Ask Norway to allocate some funds to complete the IDB Amaila due diligence

Dear Editor,

I refer to Minister of Finance Dr Ashni Singh’s comment that the Inter-American Bank (IDB) has ceased the due diligence work on the Amaila Falls project.  I have a suggestion for the Minister, the government, the opposition, and the people of Guyana. Ask the Government of Norway to use some of the money allocated to fund three important studies.

First, use some of the money to complete the Amaila due diligence study. This will provide invaluable information that we do not now have and it would close the current knowledge gap on Amaila.

Second, use some of the Norway funds to complete a study on the full repair cost of bringing GPL up to an efficient and cost effective operational level; and complete an analysis on the financing a new energy supply company to replace GPL, taking into account the electricity demand requirements for the next 5 to 10 years.  The reason for this analysis is to ensure that GPL can deliver a clean, reliable and cost effective supply of electricity to consumers.  The patchwork approach to GPL has not worked and much time and other resources have been spent without the expected benefits being delivered. For example, electricity losses are still high (as much as 30 per cent of production) and this has been a problem that has not been solved, culminating in GPL being a loss-making entity and a burden on taxpayers.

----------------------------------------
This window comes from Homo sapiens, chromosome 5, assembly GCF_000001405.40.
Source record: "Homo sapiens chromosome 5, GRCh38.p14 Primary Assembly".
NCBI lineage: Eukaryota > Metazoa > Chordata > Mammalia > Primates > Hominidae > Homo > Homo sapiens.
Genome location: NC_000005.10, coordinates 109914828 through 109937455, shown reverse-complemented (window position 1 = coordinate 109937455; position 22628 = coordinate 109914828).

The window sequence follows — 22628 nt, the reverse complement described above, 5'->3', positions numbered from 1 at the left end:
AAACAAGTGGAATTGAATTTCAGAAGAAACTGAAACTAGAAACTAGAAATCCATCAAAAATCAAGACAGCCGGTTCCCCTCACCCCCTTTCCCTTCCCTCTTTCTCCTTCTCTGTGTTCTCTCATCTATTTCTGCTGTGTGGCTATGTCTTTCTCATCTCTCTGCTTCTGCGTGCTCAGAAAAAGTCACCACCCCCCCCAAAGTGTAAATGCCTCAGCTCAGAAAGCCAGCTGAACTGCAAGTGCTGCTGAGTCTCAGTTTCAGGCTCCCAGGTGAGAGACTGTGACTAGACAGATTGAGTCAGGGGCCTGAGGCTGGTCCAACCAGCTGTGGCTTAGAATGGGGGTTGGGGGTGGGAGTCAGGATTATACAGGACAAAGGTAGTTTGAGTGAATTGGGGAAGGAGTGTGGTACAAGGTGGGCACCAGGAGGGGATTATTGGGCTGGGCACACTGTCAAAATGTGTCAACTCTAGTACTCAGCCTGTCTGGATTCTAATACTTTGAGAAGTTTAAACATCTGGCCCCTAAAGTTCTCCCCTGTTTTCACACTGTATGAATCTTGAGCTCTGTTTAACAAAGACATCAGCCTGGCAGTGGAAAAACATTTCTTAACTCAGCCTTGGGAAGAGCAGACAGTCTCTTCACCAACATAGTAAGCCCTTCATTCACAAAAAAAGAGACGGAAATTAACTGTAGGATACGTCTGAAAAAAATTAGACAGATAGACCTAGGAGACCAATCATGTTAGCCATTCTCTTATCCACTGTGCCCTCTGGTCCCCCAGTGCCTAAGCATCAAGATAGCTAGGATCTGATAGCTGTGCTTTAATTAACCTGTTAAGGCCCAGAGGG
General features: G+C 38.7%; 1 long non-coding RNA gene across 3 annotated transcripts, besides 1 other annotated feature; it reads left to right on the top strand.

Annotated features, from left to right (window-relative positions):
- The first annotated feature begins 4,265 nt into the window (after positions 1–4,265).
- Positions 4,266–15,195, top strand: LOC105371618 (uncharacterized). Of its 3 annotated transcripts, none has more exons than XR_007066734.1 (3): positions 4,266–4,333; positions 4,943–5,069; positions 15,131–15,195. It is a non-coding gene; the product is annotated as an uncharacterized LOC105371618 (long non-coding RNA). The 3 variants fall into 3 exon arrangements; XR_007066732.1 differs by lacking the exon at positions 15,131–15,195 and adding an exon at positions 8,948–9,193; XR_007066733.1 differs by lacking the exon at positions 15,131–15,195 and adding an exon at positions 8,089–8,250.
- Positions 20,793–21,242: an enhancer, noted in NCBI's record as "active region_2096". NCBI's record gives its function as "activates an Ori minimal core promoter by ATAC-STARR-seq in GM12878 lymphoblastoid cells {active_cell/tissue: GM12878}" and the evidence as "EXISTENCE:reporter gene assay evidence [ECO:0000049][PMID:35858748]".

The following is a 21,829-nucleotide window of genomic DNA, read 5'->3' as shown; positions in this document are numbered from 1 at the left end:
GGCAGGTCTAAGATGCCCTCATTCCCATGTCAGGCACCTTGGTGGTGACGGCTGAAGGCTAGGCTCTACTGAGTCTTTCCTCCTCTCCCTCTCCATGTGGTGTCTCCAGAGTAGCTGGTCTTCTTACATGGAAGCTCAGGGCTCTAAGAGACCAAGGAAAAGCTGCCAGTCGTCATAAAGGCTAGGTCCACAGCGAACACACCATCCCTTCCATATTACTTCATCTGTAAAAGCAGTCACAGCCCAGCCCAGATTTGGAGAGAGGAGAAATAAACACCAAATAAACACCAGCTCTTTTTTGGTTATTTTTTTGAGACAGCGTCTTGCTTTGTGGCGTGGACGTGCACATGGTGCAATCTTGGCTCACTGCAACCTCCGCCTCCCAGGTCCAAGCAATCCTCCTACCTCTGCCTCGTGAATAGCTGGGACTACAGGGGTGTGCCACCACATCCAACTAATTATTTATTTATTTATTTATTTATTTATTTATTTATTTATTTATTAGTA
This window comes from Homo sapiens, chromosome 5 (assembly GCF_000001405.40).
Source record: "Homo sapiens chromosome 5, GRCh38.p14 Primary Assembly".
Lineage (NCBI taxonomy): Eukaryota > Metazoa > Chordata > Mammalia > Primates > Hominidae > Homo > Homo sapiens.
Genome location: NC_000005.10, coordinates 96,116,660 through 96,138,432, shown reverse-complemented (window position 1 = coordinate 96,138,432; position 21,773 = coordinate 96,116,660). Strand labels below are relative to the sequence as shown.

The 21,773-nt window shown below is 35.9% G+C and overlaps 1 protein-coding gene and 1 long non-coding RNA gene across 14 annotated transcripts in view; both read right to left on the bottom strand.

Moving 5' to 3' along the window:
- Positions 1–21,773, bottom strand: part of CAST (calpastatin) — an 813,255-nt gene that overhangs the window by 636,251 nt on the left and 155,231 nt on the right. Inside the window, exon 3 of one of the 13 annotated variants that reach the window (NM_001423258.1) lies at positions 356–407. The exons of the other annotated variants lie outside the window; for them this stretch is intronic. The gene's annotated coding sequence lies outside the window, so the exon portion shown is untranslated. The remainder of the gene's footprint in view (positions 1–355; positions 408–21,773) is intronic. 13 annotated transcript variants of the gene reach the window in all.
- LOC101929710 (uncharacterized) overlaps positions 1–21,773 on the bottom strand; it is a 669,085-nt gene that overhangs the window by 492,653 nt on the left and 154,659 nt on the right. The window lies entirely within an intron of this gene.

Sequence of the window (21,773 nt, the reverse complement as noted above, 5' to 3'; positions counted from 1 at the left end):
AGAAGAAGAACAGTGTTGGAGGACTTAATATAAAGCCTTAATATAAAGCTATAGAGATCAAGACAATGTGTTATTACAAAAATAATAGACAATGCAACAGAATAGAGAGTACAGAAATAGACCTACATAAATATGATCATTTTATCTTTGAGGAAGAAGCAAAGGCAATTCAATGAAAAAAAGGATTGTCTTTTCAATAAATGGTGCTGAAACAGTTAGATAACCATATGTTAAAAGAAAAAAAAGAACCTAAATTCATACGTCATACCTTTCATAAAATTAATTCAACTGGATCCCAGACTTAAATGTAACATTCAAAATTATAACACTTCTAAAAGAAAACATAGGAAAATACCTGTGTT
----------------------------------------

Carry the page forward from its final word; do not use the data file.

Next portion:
Third, use some of the money to do a feasibility study of the energy supply potential of the contiguous falls, including Tumatumari/ Potaro River basin and explore the linkage of purchasing electricity from Brazil. Perhaps they should consider different electricity supply plants of the following sizes: 250 megawatts, 500 megawatts, 1,500 megawatts of power. This could be linked to potential industry demand from at least the mining, forestry, manufacturing tourism and agriculture sectors.

Finally, we need to get everyone on the same page examining the same information and facts, for spending US$858.0 million without knowing the basics is not a cost effective way to spend scarce resources.  Complete the studies listed above, have a formal presentation, engage a rigorous debate process, and at the end make choices that will spur real development.

Yours faithfully,
C Kenrick Hunte

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